I wrote the Independent Institute's Open Letter on Immigration because I wanted to bring the extensive, nonpartisan research of economists on immigration to the attention of the wider public. The debate on immigration has been, in my view, unnecessarily strident, and I felt that a reasoned summation of some of the important issues could be useful.
Dimitri Vassilaros' unfortunate response"Why was there no mention of the 'fundamental economics' of illegals who rob, rape and rub out Americans?" ("Economists' letter intellectually dishonest," column, June 25 and PghTrib.com)proves my point about stridency.
The open letter makes the following points:
Overall, immigration has been a net gain for American citizens, though a modest one in proportion to the size of our $13 trillion economy
There are plenty of jobs in the United States for both immigrants and citizens
Potential wage declines for low-skilled Americans are a concern but the size of any such declines have been small, with best estimates ranging from zero to, at most, an 8 percent wage decline
The immigrants themselves benefit immensely from immigrationan obvious but often overlooked point as too many people simply count the immigrants out. Indeed, not only do the immigrants benefit directly but also their remittances (private money they send back to their home countries) are highly effective in improving the lot of people in other countries. Immigration is the "world's best anti-poverty program."
The open letter is short and so does not attempt to deal with all the issues, but an extensive set of references explains the source of economists' judgments on immigration and provides much more information.
Mr. Vassilaros appears especially incensed that the open letter does not address crime. There is a simple and, one would think, obvious reason for this: Most crime is committed by citizens. Moreover, crime in America is way down and has not been this low since the 1960s. Put simply, reducing immigration is not an efficient way to reduce crime. A much more sensible crime-fighting policy is to hire more policebecause employing more police will reduce crime by criminals, whether they are citizens or noncitizens.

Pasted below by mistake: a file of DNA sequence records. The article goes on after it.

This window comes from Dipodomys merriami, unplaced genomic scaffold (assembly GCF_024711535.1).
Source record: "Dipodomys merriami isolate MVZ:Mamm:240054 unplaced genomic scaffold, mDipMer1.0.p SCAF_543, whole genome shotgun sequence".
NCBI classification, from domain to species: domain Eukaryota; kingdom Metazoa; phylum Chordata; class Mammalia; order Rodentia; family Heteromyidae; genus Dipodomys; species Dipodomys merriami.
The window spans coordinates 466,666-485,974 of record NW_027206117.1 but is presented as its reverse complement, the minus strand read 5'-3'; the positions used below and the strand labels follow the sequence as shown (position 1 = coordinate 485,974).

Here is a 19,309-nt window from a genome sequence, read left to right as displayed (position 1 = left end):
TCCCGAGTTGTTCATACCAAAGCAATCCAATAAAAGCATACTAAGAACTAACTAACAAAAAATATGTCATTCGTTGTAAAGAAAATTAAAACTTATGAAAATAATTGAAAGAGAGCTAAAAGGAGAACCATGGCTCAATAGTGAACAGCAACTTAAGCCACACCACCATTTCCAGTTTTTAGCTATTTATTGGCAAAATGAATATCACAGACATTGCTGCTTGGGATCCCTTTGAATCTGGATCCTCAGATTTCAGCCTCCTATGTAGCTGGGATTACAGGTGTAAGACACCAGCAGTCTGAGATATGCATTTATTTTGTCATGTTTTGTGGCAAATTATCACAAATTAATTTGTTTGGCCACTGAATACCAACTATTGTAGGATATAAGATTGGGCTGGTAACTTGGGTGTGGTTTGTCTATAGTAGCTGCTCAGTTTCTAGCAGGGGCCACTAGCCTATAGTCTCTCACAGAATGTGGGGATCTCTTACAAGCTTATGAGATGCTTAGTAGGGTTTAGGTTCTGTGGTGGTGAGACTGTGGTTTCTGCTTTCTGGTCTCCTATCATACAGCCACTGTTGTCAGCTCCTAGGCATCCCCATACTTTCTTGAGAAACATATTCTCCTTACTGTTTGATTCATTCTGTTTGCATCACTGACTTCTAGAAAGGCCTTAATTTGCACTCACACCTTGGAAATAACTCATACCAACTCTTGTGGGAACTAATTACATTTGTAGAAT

Vassilaros accuses me (and by extension the 500-plus economists and five Nobel Prize winners who signed the open letter) of intellectual dishonesty. Readers may judge by the following:
When Vassilaros asked me about the number of illegal immigrants in federal prison I responded that I didn't have the data on that question at hand. Moreover, I explained that only a minority of prisoners are in federal prisons so it would be more reasonable to look at all prisons.
Thus, within minutes of ending our phone interview, I e-mailed him data on the number of noncitizens in both federal and state prisons. The data, by the way, show that about 6 percent of the people in state or federal prison are noncitizens, which is approximately the same percentage of noncitizens as in the general population (6 percent to 8 percent). Although some immigrants have crime rates higher than the general population and some lower, by and large crime rates are similar especially when we compare similar individuals. You never would know this, of course, from Mr. Vassilaros' invective.
It's unfortunate that Vassilaros' column didn't contribute to the informed and rational debate that is the hallmark of a well-functioning democracy. Nevertheless, I am grateful for this opportunity to correct Vassilaros' errors and to reach the readers of the Trib.
|Alexander Tabarrok is Senior Fellow at the Independent Institute, Assistant Editor of The Independent Review, and Associate Professor of Economics at George Mason University. He received his Ph.D. in economics from George Mason University, and he has taught at the University of Virginia and Ball State University. Dr. Tabarrok is the editor of the Independent Institute books, Entrepreneurial Economics (Oxford University Press), The Voluntary City, and Changing the Guard.|
JUDGE AND JURY: American Tort Law on Trial
The fear of litigation reduces innovation, drive physicians and manufacturers out of lawsuit-prone specialties, and increase manufacturing and consumer costs. In the courts, data from thousands of cases all over the country demonstrate that tort system awards are driven by political factors such as judicial elections, jury compositions, and the location of courts themselves.